- Severe weather is possible on Wednesday. At this time, it appears the greatest threat will be in Central Arkansas, but we need to watch that carefully. All threats are possible: hail, strong winds, and tornadoes.
- We get a break for Thursday and most of Friday.
- Friday night, severe threat increases.
- Saturday, severe weather is possible. Storms come in waves.
- Sunday has the most dynamics. By that, I mean the winds at the surface and aloft are favorable for severe weather. Low passes north and the threat ends by Sunday night.
- River flooding will be a concern, especially on the Black River that is already at minor flood stage. A lot of rain may fall north of the Black River basin.
Now, let's dig into some details and I'll try to keep this as simple as possible. Below is a graph showing the expected rainfall from each chance of storms. Notice that we could easily end up with over 3" of rain over the next 7 days. Some parts of northern and western Region 8 could have 4-5". This graph is for Jonesboro:
Wednesday is the first day we are going to watch. The greatest threat may be in the central part of Arkansas, but we need to watch it closely. Below is a map showing EHI (Energy Helicity Index). It shows us where the greatest threat of COMBINED energy and shear are located. This is Wednesday evening:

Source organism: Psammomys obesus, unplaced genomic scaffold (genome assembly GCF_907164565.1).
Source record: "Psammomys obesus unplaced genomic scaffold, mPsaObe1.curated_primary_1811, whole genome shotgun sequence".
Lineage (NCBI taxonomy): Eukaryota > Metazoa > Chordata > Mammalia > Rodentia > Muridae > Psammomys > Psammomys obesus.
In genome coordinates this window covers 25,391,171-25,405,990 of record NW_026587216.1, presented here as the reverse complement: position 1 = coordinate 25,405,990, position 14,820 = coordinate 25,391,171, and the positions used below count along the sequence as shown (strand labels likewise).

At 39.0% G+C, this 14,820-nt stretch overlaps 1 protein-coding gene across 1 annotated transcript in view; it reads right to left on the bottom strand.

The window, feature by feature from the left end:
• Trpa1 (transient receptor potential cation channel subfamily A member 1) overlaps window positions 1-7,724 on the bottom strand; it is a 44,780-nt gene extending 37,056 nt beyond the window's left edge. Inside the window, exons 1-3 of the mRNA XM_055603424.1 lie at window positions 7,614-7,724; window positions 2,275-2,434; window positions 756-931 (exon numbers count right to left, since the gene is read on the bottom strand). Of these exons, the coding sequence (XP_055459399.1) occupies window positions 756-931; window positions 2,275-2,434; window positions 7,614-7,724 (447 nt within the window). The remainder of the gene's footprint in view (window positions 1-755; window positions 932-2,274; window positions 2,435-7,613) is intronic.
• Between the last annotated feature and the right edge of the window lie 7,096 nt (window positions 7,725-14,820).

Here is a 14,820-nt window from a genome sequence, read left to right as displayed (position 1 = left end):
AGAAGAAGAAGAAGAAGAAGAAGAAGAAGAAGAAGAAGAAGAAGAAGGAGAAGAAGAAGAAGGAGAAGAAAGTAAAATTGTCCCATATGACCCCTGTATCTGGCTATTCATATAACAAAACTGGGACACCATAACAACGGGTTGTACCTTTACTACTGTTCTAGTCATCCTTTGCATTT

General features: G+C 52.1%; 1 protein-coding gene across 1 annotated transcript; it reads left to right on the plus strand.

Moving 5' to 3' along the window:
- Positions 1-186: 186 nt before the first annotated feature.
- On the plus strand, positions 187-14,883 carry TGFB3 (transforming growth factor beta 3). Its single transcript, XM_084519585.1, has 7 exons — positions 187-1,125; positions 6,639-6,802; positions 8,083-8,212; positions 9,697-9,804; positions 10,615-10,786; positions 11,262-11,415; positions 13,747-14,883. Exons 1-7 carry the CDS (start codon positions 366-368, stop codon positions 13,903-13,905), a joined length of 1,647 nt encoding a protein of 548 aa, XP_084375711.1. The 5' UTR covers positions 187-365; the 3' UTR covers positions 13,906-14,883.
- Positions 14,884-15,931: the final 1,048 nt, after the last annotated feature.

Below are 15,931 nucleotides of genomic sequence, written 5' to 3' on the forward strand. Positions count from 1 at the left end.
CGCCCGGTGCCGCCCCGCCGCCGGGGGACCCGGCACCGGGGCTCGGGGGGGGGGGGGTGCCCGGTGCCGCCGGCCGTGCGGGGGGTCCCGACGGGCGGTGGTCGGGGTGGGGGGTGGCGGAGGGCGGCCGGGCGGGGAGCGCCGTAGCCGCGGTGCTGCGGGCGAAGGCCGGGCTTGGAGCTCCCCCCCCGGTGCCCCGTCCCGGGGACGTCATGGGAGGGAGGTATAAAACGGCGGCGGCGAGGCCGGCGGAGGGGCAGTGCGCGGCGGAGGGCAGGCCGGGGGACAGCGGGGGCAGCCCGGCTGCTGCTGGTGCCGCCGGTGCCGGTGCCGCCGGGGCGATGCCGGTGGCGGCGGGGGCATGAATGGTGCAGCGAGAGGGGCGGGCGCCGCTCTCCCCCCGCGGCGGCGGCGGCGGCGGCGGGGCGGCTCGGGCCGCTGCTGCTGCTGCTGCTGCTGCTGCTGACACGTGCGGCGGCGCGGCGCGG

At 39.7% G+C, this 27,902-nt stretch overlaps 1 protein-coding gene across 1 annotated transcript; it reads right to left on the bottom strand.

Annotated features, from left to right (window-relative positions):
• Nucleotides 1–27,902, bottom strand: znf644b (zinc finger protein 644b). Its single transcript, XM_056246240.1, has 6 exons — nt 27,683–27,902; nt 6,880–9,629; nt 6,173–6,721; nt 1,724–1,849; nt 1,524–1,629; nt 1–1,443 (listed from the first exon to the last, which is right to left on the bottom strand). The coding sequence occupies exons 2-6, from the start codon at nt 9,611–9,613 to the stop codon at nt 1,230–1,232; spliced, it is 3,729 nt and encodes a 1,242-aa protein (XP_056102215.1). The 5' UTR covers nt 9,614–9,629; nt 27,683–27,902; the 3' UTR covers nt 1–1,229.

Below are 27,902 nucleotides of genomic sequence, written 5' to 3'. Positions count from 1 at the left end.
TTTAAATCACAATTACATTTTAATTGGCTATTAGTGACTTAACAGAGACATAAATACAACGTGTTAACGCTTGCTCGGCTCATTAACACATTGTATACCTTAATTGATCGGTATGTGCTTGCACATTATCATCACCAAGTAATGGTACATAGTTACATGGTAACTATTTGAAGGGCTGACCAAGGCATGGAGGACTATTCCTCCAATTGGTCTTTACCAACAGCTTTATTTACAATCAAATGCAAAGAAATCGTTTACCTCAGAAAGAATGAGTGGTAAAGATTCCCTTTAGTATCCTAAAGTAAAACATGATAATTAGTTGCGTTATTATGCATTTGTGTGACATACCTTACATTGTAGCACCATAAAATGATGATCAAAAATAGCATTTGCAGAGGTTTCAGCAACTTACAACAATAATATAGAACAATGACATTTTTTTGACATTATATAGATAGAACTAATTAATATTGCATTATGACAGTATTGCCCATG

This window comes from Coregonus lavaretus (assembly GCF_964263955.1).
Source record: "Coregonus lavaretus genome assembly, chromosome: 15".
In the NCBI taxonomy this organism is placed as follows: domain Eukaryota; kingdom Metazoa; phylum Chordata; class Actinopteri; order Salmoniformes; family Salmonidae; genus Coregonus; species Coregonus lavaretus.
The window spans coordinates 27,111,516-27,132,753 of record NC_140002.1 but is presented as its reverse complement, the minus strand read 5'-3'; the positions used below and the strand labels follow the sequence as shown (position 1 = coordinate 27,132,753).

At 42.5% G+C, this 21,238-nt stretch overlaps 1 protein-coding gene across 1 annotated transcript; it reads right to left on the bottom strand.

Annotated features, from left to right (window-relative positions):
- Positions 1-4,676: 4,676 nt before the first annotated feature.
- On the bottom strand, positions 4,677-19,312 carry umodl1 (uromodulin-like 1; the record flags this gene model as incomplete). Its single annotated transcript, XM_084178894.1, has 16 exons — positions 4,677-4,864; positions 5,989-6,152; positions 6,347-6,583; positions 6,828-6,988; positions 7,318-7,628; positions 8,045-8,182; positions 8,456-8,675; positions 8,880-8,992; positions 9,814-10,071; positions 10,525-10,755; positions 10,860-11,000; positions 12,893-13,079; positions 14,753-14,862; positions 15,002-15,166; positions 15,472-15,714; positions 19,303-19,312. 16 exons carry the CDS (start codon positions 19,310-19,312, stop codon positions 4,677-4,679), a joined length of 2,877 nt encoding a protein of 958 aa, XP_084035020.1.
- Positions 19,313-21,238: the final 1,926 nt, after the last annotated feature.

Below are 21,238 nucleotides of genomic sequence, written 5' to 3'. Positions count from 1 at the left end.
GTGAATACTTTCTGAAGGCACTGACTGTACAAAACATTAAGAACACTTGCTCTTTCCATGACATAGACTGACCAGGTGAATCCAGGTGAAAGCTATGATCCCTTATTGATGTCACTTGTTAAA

After Wednesday, drier air and high pressure moves into the area. Below is a graph showing dewpoints (measure of moisture in the air). I've placed the cold fronts and the warm front to show you when the moisture increases and decreases. Notice the drop on Thursday. Thursday will be nice:
I'm going to try to make this as simple as possible.
Friday will be interesting because we have very high CAPE (energy for storms), but may have conditions in place that block thunderstorm development. Warm front lifts north and everyone south of the front will be unstable. What this means is that the coverage may not be that widespread, but anything that forms will likely be severe. It's call a conditional threat:
Saturday is similar in nature as a few pieces of energy move through the atmosphere, we may see severe weather:
Sunday, the low pressures dig into the region and the atmosphere really gets rowdy. The wind direction and wind speed will change with height. The wind shear will be high. In my opinion, this may be the day with the greatest severe weather threat, but we shall wait and see:
The front comes through Sunday night and the threat ends.
All of this can change, but those are my quick thoughts on this Monday morning while I sip coffee. I tried to make that as simple as possible, Just stay weather aware over the next week,